Day 10

“Chi” is pronounced Chee and “Ni” is pronounced Nee.

I left school at fifteen to become a hairdresser. I had watched a film called “Shampoo” in which Warren Beatty flitted between affairs with Julie Christie and Goldie Hawn; it seemed like a good profession. It was nothing like that and mainly consisted of sweeping the hair from the floor, folding towels and washing people’s hair at the basin and not getting water in their ears. No wonder it takes three years to become a junior stylist. When I tell people I used to be a hairdresser, or an apprentice hairdresser, they look at my hair as if that is an indication of my past; my hair is absent. People often make this fundamental mistake and look at the hairdressers hair as an indication of how good they are. In fact, and obviously, you should always look at the hairdresser with the worst haircut for it is he or she that does everyone else’s.

No, there was no Julie Christie or Goldie Hawn but I did fall in love with Angela. We both started on the same day and would sing show tunes in the laundry room whilst folding towels. Our particular favourite was “Do-Re-Mi”  from the Sound of Music and sometimes “My Favourite Things”. I have always had a fondness for Julie Andrews; that wonderful blend of confidence, fun….and beautiful too. If you were to ask me my “type” I would cite Julie Andrews as an ideal. Perhaps it is not a coincidence that none of my girlfriends have been able to sing or make clothes out of curtains. I am a pretty nifty seamstress and would more than likely be the one making clothes out of curtains…I am stretching my memory to remember if I have. This pause is due to trying to convey that it was not beyond the realms of possibility.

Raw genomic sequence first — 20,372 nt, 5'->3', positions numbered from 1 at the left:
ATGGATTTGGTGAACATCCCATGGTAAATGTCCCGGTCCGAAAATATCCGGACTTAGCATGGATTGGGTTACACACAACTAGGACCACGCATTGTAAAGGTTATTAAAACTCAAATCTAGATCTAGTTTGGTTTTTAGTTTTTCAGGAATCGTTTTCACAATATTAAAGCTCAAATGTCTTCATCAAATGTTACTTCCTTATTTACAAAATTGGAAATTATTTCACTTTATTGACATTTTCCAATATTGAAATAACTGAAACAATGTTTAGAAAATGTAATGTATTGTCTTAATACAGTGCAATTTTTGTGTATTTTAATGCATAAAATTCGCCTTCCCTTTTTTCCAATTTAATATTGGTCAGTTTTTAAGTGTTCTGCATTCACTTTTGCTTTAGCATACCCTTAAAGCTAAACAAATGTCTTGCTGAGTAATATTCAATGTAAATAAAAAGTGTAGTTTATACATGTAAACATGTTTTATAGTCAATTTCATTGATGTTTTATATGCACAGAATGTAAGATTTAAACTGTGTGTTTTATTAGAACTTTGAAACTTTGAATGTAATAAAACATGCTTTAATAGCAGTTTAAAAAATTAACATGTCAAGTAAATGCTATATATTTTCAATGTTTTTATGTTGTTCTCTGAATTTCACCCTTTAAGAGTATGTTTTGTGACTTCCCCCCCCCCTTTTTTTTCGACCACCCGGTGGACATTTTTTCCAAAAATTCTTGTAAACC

In many ways I have almost given up on love, but know that if I do meet her she will sing. I say ‘her’ but do not rule out a ‘him’ or an inbetween. I feel myself heterosexual in nature but am not so arrogant to believe that confronted by love that sex would get in the way. I can tell you this, and that is that my wife had no bum, and for a man who had always gone for a more voluptuous body type it was a strange thing to behold. But I loved her bum, her bum most of all because it was her bum and could hold one buttock in my hand. I had never known this feeling before. If someone were to ask if I knew what love is I would be able to tell them “Yes!”. What I loved about her was that she could see straight through me and laugh at me the way I laugh at myself, or would once she pointed it out. Nothing made me smile more than when she said “Blah, blah, blah” after I had said something I thought was intelligent or when I made a plan she knew I would not keep.  I have never known anyone so insightful of the human character and this from someone who had to wear a helmet in school for fear that she would knock her head. If I was to tell you a story about Ayano it would be this one. Ayano and I were in bed watching the Beijing Olympics Opening Ceremony, it was an amazing spectacle but I could tell that something was bothering her. I looked at her quizzically and asked her “What?” to which she responded “Look at them! All of them! All look the same!”. Ayano is Japanese in case you forgot.

After this we devised a game called “Chi or Ni” in which I would point out an Asian face and she would say “Chi” or “Ni”. Any point that I needed to make was proved when once she answered “Chi! No, Ni!”. To know love is rare but to be loved in return is rarer still.

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